I had an argument with YK last Sunday. It happened after I heard him chatting with my friend. Through my observation, he sounded like a discontented person. Everything, from his house to the school, is either useless or not good enough.
In the car, I questioned him about his negativity. He denied he was being negative, then he gave me the cold shoulder the rest of the night.
I'm easily affected by someone else's moods. His displeasure made me very uneasy. When he left for school the next morning, I sat down and wrote him a letter. I knew that I could put in all my thoughts in a letter, words that you can never get across during a fight. True enough, my letter was 6 pages long.
I spoke of many things, about how I'm always advocating positivity yet I seem to have an unhappy kid at home. What happened to that sweet, loving and compassionate boy I once knew.
I sat and admired my untidy but lively handwriting before placing the letter strategically on his computer keyboard, the first thing he would see when he returns home.
I felt ill at ease the entire day at work. Had I been too harsh? Teenagers like him are supposed to be angsty afterall.
When I got home, the letter was still there. He wasn't back yet. By then, I was no longer angry, maybe I should chat with him instead. I folded the letter and kept it in my handbag.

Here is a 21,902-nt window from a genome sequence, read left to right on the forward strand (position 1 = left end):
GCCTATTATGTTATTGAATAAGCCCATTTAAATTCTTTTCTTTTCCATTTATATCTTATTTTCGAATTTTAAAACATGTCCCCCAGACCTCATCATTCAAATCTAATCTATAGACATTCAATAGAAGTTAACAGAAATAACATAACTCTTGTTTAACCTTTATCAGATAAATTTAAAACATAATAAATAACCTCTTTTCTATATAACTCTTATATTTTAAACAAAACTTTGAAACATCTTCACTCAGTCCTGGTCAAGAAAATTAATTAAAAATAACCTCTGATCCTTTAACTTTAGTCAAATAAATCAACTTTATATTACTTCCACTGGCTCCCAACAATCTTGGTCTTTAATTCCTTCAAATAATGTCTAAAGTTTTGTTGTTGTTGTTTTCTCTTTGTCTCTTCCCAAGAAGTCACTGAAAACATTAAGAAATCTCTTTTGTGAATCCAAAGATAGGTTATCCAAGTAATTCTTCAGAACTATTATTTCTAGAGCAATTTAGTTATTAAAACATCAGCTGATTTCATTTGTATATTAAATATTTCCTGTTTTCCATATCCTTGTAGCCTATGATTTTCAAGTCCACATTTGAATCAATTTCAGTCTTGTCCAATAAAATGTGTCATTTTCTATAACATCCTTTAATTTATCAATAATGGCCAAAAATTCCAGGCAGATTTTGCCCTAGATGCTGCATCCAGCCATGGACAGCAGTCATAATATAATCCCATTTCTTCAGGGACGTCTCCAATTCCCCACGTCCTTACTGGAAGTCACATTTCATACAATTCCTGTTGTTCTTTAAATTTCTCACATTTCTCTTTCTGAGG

He was chatty during dinner and the letter was forgotten. Three days later, he spoke to me, "I've read the letter. I saw it earlier while I was looking for the camera in your bag."
"Oh, it was meant for you. Can you tell me why teenagers are so full of negativity these days?", I asked.
"Some of my friends in school are much more whiny than me!" Then he looked remorseful and asked, "How do you want me to change?"
For a start, I don't want to hear him saying the word "useless" again. He may use it appropriately on an object but not on a person.
I appreciate that bad habits can be hard to break. That day, I caught him telling his friend, "This Rusty does nothing but sleeps all day! He's so not useful."
Well, I can see that he's trying to change. It made me smile.
Anyway, his friend replied, "Rusty is useful, he makes people happy."
it wasn't easy for us to get here (fully matured in oak casks) in our years with loving tolerant parents, so i think we shouldn't ask of the kids to grow up overnight.
my folks spilled tears many a times when me + siblings were in tat growing up years.
u all will make it, sister. *MAJOR HUG*
it's often, tempting and easy to loose focus at times...some of us adults sway a little when problems occur...staying positive and optimistic is a challange then...nevertheless, YK shows fine maturity and attitude when he chooses to face the issue instead of walking away.